The quote used as an example on this page originally read as follows: "'Мы, нью-йоркцы, необычайно вежливые, поэтому бываем любезны со всеми', — сказал он, комментируя результаты исследования — Вести.Ru, June 22, 2006." Although a minor difference, there was a hyphen in the word нью-йоркцы. I am by no means a scholar of the Russian language, but do have a fair enough command of the language to read the news and various Web sites in Russian. A quick Google search will reveal that both the hyphenated spelling and the hyphen-less spelling are in use, although most hyphen-less spellings are on sites where formal speech is the exception and not the rule, or on non-Russian sites (stuff ending in ".org"). News sites seem to prefer the hyphenated spelling.
If someone could provide some proof as to the correctness of either version, I would be interested. Until then, I'm reluctant to accept either way as definitively correct, although the trend in the more formal news media seems to indicate the hyphen may be preferred, even if not officially "correct."
V-ball 21:21, 25 June 2006 (UTC)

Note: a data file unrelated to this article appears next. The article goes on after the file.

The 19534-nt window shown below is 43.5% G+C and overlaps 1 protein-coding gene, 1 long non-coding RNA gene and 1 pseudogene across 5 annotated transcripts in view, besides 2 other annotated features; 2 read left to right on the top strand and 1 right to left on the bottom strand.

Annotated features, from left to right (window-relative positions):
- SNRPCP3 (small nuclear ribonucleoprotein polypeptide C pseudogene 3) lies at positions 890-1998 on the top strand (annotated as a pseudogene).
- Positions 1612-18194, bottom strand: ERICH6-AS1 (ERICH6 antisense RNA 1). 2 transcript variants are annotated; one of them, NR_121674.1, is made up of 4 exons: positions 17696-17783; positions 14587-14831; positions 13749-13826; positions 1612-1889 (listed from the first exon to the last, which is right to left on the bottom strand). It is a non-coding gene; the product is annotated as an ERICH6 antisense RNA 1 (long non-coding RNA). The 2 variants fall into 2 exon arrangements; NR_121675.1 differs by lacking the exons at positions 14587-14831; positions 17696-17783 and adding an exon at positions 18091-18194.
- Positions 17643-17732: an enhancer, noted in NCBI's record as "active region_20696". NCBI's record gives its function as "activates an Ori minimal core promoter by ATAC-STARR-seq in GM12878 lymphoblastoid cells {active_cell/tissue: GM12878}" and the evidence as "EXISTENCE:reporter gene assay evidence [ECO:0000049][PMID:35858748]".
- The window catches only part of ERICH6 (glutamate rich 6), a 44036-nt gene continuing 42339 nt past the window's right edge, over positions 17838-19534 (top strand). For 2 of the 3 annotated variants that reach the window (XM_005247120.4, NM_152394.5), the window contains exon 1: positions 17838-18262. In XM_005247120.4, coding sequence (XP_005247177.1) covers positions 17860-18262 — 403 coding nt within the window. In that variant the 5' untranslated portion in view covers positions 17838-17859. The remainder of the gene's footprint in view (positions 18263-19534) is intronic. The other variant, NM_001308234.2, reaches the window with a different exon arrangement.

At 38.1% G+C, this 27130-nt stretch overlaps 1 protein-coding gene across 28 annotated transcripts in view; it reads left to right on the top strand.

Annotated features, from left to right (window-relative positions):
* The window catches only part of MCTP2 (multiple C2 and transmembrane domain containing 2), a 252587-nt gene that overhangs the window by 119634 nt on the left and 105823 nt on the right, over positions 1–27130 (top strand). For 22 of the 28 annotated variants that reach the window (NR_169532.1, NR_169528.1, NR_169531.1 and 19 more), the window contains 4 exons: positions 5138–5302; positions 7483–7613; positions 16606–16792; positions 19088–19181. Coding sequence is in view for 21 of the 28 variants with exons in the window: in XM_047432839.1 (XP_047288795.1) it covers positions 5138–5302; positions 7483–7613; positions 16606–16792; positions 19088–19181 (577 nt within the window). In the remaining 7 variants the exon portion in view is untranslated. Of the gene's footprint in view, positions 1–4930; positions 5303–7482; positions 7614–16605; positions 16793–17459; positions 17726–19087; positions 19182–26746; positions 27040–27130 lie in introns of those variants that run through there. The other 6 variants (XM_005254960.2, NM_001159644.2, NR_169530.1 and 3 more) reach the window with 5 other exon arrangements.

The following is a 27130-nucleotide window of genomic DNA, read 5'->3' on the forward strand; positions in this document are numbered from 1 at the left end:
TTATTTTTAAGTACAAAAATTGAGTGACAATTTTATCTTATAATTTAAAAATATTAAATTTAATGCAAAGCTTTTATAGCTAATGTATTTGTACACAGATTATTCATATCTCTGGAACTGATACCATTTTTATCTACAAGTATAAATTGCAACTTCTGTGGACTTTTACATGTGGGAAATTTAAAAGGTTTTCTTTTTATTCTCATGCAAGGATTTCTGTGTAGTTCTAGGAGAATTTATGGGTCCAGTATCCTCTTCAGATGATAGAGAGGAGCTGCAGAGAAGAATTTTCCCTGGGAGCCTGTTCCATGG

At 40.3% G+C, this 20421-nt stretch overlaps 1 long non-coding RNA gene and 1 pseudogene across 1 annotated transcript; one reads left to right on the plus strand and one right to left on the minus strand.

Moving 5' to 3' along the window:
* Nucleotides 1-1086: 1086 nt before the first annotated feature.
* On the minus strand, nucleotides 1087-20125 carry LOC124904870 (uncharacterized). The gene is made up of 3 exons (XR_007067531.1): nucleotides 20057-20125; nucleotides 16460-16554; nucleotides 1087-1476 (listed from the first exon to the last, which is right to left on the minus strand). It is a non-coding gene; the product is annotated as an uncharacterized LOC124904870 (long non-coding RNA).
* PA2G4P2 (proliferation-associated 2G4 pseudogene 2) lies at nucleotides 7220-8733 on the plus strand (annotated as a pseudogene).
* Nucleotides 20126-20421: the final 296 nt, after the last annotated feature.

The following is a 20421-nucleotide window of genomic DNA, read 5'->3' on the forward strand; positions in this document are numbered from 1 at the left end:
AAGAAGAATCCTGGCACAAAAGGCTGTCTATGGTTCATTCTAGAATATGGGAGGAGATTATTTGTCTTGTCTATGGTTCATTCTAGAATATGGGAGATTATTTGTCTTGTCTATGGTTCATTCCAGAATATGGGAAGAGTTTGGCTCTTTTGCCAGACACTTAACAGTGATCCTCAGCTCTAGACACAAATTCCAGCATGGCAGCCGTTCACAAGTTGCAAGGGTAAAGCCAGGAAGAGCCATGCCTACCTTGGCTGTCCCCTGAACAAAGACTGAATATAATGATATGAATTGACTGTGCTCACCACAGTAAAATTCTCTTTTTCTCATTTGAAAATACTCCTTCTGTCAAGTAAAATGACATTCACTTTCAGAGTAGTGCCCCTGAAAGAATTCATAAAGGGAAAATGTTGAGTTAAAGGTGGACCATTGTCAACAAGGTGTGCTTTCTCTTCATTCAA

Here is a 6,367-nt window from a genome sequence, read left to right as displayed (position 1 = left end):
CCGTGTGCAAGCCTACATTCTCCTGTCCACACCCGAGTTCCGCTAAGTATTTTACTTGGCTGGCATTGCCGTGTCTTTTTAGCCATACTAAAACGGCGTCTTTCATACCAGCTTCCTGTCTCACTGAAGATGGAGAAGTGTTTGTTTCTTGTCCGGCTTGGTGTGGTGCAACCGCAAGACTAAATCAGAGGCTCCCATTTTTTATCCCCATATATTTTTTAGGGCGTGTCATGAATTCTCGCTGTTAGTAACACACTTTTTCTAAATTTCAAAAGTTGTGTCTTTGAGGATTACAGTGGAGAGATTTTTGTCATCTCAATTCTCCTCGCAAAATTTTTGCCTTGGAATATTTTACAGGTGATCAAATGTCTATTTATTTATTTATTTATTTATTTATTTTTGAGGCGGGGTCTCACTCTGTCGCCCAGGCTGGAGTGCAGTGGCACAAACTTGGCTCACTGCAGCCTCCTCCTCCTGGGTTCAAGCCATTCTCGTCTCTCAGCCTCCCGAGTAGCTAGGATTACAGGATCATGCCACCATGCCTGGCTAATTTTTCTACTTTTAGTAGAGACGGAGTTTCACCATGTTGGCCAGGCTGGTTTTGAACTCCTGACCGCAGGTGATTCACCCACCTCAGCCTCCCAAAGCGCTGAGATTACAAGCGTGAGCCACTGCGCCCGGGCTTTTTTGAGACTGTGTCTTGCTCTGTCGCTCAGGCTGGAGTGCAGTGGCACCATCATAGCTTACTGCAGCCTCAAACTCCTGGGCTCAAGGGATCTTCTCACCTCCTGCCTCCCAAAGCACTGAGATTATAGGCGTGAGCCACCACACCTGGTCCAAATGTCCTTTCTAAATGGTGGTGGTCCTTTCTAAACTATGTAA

- The Русский орфографический словарь Российской академии наук (Отв. ред. В. В. Лопатин) says it’s ньюйоркец, not нью-йоркец. However, the adjective is нью-йоркский, not ньюйоркский. This is the same pattern as applied to all such "two-word" population names that I’m aware of, such as севернокаролинец. All of the population words and adjectives listed on these pages have been meticulously researched and entered correctly. Just because a large number of writers mishyphenate, miscapitalize, misspell or otherwise misuse a word in any language, that doesn’t make it highly recommended. —Stephen 04:52, 27 June 2006 (UTC)
- This is the kind of explanation I always look forward to. Thanks for looking that up and explaining it to me. — V-ball 13:08, 27 June 2006 (UTC)